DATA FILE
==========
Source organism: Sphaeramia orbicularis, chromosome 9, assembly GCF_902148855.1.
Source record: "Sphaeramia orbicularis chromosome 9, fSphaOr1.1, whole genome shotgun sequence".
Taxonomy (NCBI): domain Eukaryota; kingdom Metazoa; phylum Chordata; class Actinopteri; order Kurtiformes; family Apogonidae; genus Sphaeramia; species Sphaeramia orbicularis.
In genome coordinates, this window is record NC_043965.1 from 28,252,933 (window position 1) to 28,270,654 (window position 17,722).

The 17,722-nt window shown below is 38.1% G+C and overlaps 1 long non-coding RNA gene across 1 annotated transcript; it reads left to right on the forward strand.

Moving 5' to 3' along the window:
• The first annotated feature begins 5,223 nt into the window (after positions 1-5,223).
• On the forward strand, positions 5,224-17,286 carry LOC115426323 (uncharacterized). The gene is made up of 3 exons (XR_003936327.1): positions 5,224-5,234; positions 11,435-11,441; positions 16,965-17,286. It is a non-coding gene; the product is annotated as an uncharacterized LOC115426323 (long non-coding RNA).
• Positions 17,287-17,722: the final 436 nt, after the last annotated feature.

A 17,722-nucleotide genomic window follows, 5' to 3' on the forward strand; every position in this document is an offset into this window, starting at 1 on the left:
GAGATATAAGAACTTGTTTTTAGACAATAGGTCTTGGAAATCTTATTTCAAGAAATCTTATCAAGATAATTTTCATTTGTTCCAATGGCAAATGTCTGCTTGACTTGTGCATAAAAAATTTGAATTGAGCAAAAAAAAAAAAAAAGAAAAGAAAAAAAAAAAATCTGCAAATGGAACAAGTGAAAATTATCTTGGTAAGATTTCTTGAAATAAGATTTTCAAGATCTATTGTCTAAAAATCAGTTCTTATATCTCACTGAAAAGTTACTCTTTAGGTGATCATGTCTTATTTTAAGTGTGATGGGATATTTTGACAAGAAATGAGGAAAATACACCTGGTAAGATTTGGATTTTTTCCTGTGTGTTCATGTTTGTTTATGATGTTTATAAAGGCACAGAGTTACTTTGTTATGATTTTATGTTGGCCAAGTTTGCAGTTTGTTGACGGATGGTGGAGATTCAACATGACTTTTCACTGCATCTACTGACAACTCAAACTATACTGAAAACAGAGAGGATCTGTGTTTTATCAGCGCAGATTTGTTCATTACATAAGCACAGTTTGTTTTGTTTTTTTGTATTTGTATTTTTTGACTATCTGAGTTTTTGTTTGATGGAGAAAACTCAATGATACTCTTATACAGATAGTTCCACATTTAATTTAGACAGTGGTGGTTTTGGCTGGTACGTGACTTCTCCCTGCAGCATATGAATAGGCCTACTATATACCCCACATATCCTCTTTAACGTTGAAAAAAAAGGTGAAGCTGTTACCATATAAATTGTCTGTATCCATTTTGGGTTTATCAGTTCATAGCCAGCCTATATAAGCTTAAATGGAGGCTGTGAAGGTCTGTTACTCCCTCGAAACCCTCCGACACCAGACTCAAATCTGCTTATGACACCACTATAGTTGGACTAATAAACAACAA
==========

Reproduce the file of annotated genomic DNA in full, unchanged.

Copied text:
Source organism: Sphaeramia orbicularis, chromosome 9, assembly GCF_902148855.1.
Source record: "Sphaeramia orbicularis chromosome 9, fSphaOr1.1, whole genome shotgun sequence".
Taxonomy (NCBI): domain Eukaryota; kingdom Metazoa; phylum Chordata; class Actinopteri; order Kurtiformes; family Apogonidae; genus Sphaeramia; species Sphaeramia orbicularis.
In genome coordinates, this window is record NC_043965.1 from 28,252,933 (window position 1) to 28,270,654 (window position 17,722).

The 17,722-nt window shown below is 38.1% G+C and overlaps 1 long non-coding RNA gene across 1 annotated transcript; it reads left to right on the forward strand.

Moving 5' to 3' along the window:
• The first annotated feature begins 5,223 nt into the window (after positions 1-5,223).
• On the forward strand, positions 5,224-17,286 carry LOC115426323 (uncharacterized). The gene is made up of 3 exons (XR_003936327.1): positions 5,224-5,234; positions 11,435-11,441; positions 16,965-17,286. It is a non-coding gene; the product is annotated as an uncharacterized LOC115426323 (long non-coding RNA).
• Positions 17,287-17,722: the final 436 nt, after the last annotated feature.

A 17,722-nucleotide genomic window follows, 5' to 3' on the forward strand; every position in this document is an offset into this window, starting at 1 on the left:
GAGATATAAGAACTTGTTTTTAGACAATAGGTCTTGGAAATCTTATTTCAAGAAATCTTATCAAGATAATTTTCATTTGTTCCAATGGCAAATGTCTGCTTGACTTGTGCATAAAAAATTTGAATTGAGCAAAAAAAAAAAAAAAGAAAAGAAAAAAAAAAAATCTGCAAATGGAACAAGTGAAAATTATCTTGGTAAGATTTCTTGAAATAAGATTTTCAAGATCTATTGTCTAAAAATCAGTTCTTATATCTCACTGAAAAGTTACTCTTTAGGTGATCATGTCTTATTTTAAGTGTGATGGGATATTTTGACAAGAAATGAGGAAAATACACCTGGTAAGATTTGGATTTTTTCCTGTGTGTTCATGTTTGTTTATGATGTTTATAAAGGCACAGAGTTACTTTGTTATGATTTTATGTTGGCCAAGTTTGCAGTTTGTTGACGGATGGTGGAGATTCAACATGACTTTTCACTGCATCTACTGACAACTCAAACTATACTGAAAACAGAGAGGATCTGTGTTTTATCAGCGCAGATTTGTTCATTACATAAGCACAGTTTGTTTTGTTTTTTTGTATTTGTATTTTTTGACTATCTGAGTTTTTGTTTGATGGAGAAAACTCAATGATACTCTTATACAGATAGTTCCACATTTAATTTAGACAGTGGTGGTTTTGGCTGGTACGTGACTTCTCCCTGCAGCATATGAATAGGCCTACTATATACCCCACATATCCTCTTTAACGTTGAAAAAAAAGGTGAAGCTGTTACCATATAAATTGTCTGTATCCATTTTGGGTTTATCAGTTCATAGCCAGCCTATATAAGCTTAAATGGAGGCTGTGAAGGTCTGTTACTCCCTCGAAACCCTCCGACACCAGACTCAAATCTGCTTATGACACCACTATAGTTGGACTAATAAACAACAA